Chee is an extraordinary storyteller and I'll definitely be reading more by him in the future.

View all my reviews

Thursday, February 9, 2017

Forbidden Brides of the Faceless Slaves in the Secret House of the Night of Dread Desire by Neil Gaiman, adapted by Shane Oakley

Forbidden Brides of the Faceless Slaves in the Secret House of the Night of Dread Desire Forbidden Brides of the Faceless Slaves in the Secret House of the Night of Dread Desire by Neil Gaiman
My rating: 2 of 5 stars

Basically one long run on joke about all the tropes found in every Gothic tale ever told, this is the weakest of Dark Horse's Gaiman adaptations. I haven't read the original story this was adapted from, so I'm not sure if this is worse/better or if it's Gaiman's story or Oakley's adaptation, but I quickly found myself skimming thru just to get to the end, and when you're reading something only 48 pages long and you start skimming when you're only half way thru...

View all my reviews

Wednesday, February 8, 2017

Modern Masters, Vol 1: Alan Davis by Eric Nolen-Weathington

Modern Masters Volume One: Alan Davis Modern Masters, Vol 1: Alan Davis by Eric Nolen-Weathington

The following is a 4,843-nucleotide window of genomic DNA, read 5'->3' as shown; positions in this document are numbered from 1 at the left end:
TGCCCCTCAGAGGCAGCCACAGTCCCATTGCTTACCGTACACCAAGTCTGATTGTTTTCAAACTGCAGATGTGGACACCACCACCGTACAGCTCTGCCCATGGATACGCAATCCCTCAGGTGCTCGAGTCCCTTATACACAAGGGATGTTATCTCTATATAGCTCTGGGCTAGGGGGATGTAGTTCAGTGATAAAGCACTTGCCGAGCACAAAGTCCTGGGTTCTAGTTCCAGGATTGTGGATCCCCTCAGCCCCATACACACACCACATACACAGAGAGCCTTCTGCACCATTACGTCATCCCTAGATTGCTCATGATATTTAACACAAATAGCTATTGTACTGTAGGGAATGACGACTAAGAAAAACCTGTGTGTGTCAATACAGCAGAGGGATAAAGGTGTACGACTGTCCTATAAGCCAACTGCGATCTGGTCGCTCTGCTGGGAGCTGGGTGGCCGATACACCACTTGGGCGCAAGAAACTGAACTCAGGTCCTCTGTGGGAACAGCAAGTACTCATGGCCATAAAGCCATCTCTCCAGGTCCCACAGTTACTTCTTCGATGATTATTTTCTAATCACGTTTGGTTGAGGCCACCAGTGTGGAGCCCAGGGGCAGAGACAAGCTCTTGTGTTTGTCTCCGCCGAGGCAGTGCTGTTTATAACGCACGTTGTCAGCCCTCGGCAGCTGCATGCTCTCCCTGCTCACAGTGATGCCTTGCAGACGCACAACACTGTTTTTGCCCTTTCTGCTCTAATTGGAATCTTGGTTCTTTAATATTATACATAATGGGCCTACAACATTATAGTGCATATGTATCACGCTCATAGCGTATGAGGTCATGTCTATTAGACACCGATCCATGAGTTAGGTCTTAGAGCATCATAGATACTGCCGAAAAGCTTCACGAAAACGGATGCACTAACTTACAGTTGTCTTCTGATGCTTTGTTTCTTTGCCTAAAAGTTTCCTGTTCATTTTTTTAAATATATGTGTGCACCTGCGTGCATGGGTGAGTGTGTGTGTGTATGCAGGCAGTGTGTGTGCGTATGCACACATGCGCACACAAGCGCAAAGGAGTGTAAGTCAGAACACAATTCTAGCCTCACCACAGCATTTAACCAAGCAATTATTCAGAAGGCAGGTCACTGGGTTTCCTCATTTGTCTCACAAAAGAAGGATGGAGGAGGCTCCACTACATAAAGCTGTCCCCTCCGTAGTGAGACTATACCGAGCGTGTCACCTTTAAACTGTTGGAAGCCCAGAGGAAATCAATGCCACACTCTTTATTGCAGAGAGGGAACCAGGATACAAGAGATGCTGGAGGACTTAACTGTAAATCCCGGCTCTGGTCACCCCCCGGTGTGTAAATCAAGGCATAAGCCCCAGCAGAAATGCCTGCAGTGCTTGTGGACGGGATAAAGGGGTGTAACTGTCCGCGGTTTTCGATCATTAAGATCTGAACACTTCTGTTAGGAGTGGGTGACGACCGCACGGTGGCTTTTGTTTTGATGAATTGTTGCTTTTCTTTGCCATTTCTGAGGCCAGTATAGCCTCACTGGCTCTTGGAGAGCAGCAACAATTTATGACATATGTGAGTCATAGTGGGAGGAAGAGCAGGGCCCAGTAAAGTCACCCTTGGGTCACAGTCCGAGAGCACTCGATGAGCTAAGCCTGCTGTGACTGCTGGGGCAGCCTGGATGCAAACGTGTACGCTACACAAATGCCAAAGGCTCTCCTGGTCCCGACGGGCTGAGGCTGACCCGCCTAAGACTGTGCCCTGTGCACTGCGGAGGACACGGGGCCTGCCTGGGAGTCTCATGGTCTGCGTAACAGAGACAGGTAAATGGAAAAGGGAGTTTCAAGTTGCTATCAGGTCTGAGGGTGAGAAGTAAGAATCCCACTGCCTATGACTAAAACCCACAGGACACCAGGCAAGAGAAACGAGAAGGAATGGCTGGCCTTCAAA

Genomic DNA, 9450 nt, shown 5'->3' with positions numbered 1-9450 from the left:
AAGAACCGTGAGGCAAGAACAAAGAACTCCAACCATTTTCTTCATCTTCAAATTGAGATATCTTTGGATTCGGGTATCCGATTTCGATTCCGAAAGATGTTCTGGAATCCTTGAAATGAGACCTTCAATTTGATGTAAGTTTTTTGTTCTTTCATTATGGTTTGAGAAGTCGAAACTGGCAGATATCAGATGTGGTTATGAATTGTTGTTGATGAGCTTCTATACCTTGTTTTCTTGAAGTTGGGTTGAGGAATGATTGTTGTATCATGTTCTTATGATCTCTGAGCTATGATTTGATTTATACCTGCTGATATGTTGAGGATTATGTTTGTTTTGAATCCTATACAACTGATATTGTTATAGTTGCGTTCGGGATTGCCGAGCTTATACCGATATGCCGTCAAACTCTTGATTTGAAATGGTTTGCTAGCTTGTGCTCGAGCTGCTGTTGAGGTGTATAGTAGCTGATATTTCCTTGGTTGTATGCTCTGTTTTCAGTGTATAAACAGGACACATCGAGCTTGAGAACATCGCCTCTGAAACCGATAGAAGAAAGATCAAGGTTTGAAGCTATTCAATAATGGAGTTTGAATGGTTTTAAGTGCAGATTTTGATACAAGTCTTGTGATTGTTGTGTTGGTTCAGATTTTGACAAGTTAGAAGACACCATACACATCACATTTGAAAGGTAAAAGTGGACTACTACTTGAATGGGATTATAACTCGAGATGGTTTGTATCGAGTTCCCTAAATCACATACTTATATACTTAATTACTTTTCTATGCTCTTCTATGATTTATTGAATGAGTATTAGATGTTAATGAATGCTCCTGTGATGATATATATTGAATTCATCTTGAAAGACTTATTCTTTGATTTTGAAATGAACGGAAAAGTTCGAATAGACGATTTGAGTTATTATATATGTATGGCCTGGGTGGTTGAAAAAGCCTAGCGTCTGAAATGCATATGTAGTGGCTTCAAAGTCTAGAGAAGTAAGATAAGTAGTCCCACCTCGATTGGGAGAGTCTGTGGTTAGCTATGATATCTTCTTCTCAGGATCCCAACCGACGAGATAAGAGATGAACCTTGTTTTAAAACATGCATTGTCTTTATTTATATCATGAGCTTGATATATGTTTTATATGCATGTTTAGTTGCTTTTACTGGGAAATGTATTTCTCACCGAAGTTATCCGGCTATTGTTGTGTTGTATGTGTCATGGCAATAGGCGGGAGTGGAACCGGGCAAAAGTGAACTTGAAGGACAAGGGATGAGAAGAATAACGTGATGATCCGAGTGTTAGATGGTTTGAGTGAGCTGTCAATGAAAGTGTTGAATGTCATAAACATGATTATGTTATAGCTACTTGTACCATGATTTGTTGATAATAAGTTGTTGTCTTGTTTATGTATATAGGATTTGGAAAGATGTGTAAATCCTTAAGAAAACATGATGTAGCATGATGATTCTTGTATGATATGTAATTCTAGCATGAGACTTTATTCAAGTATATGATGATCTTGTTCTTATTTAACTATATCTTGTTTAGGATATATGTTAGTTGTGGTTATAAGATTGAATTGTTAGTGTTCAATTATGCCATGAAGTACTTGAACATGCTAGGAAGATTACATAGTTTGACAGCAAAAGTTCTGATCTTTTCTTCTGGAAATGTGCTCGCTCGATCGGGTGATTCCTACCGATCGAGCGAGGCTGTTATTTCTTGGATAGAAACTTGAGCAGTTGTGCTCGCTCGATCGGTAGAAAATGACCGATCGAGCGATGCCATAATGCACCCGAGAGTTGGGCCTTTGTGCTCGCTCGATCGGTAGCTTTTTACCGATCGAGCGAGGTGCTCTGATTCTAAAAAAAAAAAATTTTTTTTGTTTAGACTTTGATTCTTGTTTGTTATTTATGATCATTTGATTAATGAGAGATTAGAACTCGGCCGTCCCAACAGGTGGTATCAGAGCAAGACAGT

My rating: 3 of 5 stars

A nice volume about comic book artist Alan Davis, who has been a favorite of mine since I first encountered his art in Uncanny X-Men back in the late 80s. Including an interview with Davis, the book is also filled with sketches, finished art, previously unseen art, a look at the artists that have influenced Davis over the years, as well as interviews with some of Davis' contemporaries. If you're a fan of the history of comic books and want a firsthand look into the life and influences of Alan Davis, this is the perfect book for you.

View all my reviews

Monday, February 6, 2017

Invincible, Vol 2: Eight Is Enough by Robert Kirkman, illustrated by Cory Walker et al

Invincible, Vol 2: Eight Is Enough Invincible, Vol. 2: Eight Is Enough by Robert Kirkman
My rating: 4 of 5 stars

This story continues to impress me; with some great humor, well paced action, and some genuine mystery added in for good measure, this volume is definitely all about later plots. While the first volume, Family Matters, set up the core characters for Invincible, this volume is clearly set up as starting points for future story lines, so while it doesn't actually seem like much happens here, it just makes me want to continue reading so I can see how all these plot threads play out. Cory Walker's art and Bill Crabtree's colors are top notch again; I really like the minimal line art and coloring. The inclusion of different artists working on the introduction of additional characters to the book was a nice touch too, helping each character stand out a little while having the briefest of introductions. On to the third volume!

View all my reviews